Some probiotic strains can modulate the immune system and enhance immune system defenses of the intestinal mucosal cells through both specific and non-specific effects.14-15 Certain probiotic strains have been shown to have a favorable effect on markers of the immune response to stress.
A study among the elderly found an enhancement of immune function following consumption of milk supplemented with a Bifidobacterium lactis strain.16 Bifidobacteria are the predominant bacterial species in the intestinal tracts of breastfed infants. Some experts believe higher levels of Bifidobacteria in the gut of breastfed infants may be one reason why they are considered to be generally healthier than formula-fed babies. 17 There is also a growing body of new evidence that some probiotic strains may have a beneficial impact on allergy.14,15,18 Some probiotic strains may also reduce the severity of microbe-induced gut inflammation, acute gastroenteritis, inflammatory bowel disease, and may also reduce the risk of colorectal cancer.5,19,20

While research is ongoing, current evidence with several probiotic strains in animal and human studies suggests a moderate cholesterol-lowering effect from cultured dairy products such as yogurt and milk products.21,22

Actions of Prebiotics in the GI Tract
The principal characteristic and effect of prebiotics in the diet is to promote the growth and proliferation of beneficial bacteria in the intestinal tract, and thus, potentially yield or enhance the effect of probiotic bacteria. Prebiotics have also been shown to increase the absorption of certain minerals (such as calcium and magnesium).4 Prebiotics may also help inhibit the growth of lesions, such as adenomas and carcinomas in the gut, and thus reduce the risk factors involved in colorectal diseases.1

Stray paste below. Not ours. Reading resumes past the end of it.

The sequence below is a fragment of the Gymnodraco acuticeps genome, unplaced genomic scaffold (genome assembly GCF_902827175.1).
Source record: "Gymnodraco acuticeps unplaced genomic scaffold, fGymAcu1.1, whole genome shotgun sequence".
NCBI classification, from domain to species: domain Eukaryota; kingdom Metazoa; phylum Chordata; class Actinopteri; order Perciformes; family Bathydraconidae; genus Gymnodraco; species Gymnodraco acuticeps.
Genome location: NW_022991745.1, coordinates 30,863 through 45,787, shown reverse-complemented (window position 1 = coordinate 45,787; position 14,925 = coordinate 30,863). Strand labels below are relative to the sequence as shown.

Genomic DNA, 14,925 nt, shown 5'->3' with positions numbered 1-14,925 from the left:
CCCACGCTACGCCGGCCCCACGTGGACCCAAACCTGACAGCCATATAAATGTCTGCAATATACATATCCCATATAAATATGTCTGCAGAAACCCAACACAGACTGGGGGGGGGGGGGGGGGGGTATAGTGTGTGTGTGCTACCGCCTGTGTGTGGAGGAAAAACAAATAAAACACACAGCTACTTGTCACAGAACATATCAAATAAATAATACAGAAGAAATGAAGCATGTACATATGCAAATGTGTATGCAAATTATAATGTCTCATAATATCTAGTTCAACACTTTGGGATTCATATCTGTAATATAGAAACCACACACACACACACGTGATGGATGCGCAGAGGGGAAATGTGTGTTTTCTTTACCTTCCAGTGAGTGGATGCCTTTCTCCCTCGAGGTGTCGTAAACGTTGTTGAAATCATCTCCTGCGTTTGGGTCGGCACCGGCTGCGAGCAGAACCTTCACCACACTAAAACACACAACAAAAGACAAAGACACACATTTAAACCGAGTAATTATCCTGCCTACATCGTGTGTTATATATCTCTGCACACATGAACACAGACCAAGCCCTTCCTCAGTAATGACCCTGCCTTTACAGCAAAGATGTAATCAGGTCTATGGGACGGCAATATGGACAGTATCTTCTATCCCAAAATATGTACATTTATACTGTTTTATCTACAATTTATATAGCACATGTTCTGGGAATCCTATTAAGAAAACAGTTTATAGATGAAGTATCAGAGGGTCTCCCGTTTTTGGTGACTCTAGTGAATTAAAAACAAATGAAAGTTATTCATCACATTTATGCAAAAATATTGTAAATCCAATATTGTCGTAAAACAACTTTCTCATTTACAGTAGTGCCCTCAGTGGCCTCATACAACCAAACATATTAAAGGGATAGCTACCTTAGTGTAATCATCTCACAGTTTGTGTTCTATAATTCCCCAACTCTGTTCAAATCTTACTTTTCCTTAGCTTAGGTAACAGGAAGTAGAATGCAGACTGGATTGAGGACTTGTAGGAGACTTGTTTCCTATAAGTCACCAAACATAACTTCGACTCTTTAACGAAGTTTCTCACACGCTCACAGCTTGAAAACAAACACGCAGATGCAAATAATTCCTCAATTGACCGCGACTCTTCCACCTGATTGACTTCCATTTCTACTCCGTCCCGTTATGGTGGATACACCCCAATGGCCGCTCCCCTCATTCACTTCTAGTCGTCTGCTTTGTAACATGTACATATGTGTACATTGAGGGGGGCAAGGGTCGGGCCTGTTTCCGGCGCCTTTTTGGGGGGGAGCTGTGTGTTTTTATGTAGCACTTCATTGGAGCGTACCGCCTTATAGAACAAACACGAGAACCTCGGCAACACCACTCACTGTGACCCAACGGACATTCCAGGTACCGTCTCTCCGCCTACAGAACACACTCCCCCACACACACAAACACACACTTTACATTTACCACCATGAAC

Research on Prebiotics’ Health Effects.
Prebiotic effects on mineral absorption have been investigated, and recent human studies have confirmed that specific prebiotics, such as non-digestible oligosaccharides (NDOs) enhance calcium absorption.23 However, this effect varies according to the individual NDO and particular human population studied, and is thought to be due to its specific fermentation profile and the amount consumed.20 Preliminary studies suggest that prebiotics may have a favorable effect on the immune system and provide improved resistance against infection.24-25

For prebiotic substances, little data pertaining to lipid-lowering effects are available and come mostly from studies with inulin and oligofructose. In hyperlipidemic subjects, when a prebiotic effect is seen, it is a reduction in cholesterol; whereas in normal-lipidemic subjects, any noted effects are on serum triglycerides.26